Hacksaw Ridge and Staying True to What You Believe

Image retrieved from IMDb

Some movies are memorable because of their emotional impact and themes, some because of their technical achievements, and some because of their incredible story. And some movies are memorable because of all three of those aspects.

Hacksaw Ridge is one of those movies (Spoilers going forward).

At face value, this can seem like a movie that simply has anti-war sentiments. Its main character does not want to kill and only enlisted in the army because of a sense of duty, it shows his father to be very affected by his service time, and its war scenes are harshly brutal, and not at all a glorification of war, as some might say it is.

But if you look a little deeper, you’ll find that it is about something much more personal. It is about staying true to who you are, no matter the circumstances.

Desmond Doss, the main character of the movie played by Andrew Garfield, is a conscientious objector in the United States army during World War II. Doss sees his brother and all of the other men in the town where he lives enlisting in the army. He wants to serve the same way that they are, but with one caveat: he’s against using guns and would rather go onto a battlefield with the purpose of helping others. Doss spends much of the rest of the movie defending his position.

Now, just being told that he is against the use of guns without giving a reason would be ineffective. But the film gives two instances from Doss’ past that show exactly why he does not want to fight. First, there was an instance when he was a young boy when he got into a fight with his brother and ended up badly hurting him. Second, Desmond had to intervene when his father had a gun in his hand during a drunken rage towards his mother. These instances showed him the dangerous effects of acting violently and he made it his personal mission to show love to people, rather than going out to hurt them.

Once Desmond officially enters the army, he has to make sure that he sticks to his beliefs and convictions. And he does. No matter how much his superior officers and fellow soldiers push back at him, he never wavers.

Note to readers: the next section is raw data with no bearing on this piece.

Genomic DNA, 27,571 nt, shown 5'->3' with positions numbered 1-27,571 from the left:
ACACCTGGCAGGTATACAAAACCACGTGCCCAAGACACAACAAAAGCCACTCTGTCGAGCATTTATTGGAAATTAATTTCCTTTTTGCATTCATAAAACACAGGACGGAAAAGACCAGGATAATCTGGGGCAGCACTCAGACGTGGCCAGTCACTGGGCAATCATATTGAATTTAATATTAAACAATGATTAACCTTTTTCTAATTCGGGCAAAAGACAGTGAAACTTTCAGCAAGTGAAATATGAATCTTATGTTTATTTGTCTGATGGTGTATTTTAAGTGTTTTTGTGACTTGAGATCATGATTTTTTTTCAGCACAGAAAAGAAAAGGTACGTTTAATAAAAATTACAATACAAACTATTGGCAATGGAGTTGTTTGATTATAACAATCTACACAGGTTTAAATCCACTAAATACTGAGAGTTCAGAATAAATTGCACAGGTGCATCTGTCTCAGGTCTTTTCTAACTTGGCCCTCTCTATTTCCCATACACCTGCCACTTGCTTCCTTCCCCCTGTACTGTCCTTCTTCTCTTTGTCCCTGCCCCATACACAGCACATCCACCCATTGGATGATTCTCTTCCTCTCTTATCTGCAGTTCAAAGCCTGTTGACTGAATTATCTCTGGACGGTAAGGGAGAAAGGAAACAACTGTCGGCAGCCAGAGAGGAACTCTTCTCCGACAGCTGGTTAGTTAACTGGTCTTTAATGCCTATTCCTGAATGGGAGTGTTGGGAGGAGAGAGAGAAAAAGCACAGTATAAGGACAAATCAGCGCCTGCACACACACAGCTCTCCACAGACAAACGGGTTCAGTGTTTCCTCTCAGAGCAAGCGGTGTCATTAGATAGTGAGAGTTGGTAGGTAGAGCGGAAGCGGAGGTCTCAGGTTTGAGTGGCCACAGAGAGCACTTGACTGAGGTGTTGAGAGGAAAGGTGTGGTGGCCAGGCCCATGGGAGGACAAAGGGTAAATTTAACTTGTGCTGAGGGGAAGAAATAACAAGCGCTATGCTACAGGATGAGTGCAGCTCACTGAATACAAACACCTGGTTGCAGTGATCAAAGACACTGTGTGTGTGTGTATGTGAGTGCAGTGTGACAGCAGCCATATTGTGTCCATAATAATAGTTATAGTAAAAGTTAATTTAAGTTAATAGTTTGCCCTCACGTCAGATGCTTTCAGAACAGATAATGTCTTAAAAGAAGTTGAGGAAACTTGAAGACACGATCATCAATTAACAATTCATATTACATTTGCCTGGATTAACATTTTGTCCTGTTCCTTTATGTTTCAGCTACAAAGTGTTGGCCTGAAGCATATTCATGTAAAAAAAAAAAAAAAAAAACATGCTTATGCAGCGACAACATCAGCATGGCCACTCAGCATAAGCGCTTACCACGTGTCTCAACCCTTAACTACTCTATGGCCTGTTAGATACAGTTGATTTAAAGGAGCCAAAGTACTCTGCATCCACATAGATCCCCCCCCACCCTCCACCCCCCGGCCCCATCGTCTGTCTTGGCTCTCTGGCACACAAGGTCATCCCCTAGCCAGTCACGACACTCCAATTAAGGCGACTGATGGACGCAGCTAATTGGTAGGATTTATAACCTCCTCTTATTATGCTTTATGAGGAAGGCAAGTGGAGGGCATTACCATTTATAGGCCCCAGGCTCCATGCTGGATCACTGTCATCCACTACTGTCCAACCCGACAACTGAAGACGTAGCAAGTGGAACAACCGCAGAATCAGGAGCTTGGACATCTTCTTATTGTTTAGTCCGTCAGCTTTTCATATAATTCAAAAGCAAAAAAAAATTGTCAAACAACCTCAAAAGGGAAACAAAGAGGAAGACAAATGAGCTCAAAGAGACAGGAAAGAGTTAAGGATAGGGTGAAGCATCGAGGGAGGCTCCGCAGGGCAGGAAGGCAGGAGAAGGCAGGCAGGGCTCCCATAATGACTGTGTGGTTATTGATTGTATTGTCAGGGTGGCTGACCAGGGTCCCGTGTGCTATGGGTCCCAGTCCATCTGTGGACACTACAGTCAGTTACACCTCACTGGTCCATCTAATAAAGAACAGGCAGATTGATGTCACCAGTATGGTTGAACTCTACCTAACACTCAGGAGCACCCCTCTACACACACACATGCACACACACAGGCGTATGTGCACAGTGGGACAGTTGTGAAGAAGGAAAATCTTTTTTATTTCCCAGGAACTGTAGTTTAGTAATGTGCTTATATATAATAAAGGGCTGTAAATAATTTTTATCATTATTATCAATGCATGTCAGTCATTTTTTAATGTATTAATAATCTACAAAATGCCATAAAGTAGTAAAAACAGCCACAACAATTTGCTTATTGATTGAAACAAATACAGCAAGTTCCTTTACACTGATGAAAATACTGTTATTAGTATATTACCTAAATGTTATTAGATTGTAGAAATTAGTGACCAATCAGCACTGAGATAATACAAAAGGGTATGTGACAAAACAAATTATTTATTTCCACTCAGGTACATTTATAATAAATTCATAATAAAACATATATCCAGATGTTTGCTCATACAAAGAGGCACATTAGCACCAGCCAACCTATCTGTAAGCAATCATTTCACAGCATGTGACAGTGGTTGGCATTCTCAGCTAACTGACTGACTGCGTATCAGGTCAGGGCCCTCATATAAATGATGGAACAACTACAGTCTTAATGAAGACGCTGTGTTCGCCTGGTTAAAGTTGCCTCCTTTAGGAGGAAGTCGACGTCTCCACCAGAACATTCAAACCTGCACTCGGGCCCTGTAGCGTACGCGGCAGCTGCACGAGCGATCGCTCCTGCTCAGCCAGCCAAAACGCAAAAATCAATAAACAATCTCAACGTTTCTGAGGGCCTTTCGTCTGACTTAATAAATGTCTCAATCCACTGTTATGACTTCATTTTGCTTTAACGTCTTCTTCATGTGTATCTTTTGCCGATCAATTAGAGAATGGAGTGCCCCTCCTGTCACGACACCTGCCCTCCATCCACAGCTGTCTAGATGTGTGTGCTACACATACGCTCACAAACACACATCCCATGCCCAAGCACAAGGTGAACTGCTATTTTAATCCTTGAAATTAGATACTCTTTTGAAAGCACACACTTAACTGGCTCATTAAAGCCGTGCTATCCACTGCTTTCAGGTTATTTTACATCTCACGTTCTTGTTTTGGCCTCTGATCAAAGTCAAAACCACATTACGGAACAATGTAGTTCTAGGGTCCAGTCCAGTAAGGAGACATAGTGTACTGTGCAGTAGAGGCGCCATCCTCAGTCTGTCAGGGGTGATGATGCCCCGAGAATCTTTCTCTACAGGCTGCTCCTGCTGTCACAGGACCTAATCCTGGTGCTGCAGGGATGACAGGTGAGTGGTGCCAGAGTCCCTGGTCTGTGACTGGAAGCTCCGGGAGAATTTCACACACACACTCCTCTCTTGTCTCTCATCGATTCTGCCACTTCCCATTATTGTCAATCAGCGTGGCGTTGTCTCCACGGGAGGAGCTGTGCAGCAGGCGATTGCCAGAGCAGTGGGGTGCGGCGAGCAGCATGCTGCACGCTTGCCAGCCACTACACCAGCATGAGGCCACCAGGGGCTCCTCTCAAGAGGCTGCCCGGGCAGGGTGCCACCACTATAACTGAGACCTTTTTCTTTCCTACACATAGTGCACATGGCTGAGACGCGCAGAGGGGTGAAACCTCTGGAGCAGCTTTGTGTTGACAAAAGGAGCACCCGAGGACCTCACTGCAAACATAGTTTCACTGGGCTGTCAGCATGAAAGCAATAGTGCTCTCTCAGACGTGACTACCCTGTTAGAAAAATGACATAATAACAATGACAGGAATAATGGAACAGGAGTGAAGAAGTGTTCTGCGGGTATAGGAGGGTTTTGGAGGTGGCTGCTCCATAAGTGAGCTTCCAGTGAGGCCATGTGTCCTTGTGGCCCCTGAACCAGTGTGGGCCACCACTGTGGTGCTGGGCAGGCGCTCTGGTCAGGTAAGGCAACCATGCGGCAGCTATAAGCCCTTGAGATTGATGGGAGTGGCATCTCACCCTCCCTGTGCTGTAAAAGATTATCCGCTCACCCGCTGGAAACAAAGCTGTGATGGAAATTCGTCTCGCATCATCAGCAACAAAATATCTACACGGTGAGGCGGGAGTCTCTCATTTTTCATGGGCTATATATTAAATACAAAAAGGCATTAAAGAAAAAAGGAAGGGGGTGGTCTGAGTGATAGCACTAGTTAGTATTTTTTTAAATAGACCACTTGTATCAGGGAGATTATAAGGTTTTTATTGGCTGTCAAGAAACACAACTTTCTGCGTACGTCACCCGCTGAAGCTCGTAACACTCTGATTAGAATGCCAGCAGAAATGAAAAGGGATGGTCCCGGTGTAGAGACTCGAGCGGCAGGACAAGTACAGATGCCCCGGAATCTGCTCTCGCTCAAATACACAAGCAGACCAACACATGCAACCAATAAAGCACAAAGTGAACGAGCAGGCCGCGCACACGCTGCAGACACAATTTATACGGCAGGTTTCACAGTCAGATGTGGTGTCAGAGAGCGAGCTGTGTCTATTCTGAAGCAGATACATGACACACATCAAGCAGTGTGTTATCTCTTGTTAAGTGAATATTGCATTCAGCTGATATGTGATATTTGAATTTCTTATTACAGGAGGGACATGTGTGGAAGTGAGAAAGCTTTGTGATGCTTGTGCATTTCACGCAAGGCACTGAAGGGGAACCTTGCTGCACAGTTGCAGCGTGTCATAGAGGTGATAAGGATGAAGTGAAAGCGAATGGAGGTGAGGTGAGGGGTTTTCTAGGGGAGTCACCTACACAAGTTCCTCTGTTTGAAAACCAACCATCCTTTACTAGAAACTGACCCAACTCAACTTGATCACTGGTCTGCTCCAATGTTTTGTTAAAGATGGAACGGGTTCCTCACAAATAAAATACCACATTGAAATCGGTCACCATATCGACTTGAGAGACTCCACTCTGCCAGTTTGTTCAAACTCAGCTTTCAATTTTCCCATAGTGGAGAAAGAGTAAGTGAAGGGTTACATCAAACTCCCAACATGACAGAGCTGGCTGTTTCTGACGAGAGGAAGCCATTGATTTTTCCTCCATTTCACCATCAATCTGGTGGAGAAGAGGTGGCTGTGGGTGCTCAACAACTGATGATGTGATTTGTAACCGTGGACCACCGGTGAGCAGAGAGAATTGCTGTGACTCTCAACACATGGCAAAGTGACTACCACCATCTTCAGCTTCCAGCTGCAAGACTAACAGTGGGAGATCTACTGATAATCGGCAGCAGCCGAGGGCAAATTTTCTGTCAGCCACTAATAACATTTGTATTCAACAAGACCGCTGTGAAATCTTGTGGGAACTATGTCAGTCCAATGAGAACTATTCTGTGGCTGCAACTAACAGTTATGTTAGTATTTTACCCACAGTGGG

This is possibly to a fault, though, and that is where the movie really makes the viewer question whether or not he is doing the right thing. Desmond’s wife asks him to look inside himself and see if he is doing this because it is what God would have him do, or if it is because of his pride. At that point, the viewer, who has been on Desmond’s side this whole time, begins to wonder whether he just has some misplaced sense of self-righteousness.

What we come to find out for sure, though, is that Desmond really is doing all of this because of his Christian faith. His convictions are so strong that he feels he has to stand by them no matter what. It isn’t because he thinks he is better than everyone else. It’s just that he believes so strongly in his faith and in his God.

Some of the other soldiers accuse Desmond of lacking courage and bravery, but it turns out that he has just as much as them, and maybe even more. At the end of the movie, when he and the other troops are on the titular Hacksaw Ridge, Desmond saves 75 (yes, seventy-five!!) injured soldiers who were left on the battlefield. He even saves some of the enemy soldiers.

This just goes to show the power of what he believed in. And he felt so strongly in what he believed in that he would not abandon it for anything. It is an inspiring message that can be taken and applied in any facet of life: stay true to what you believe.

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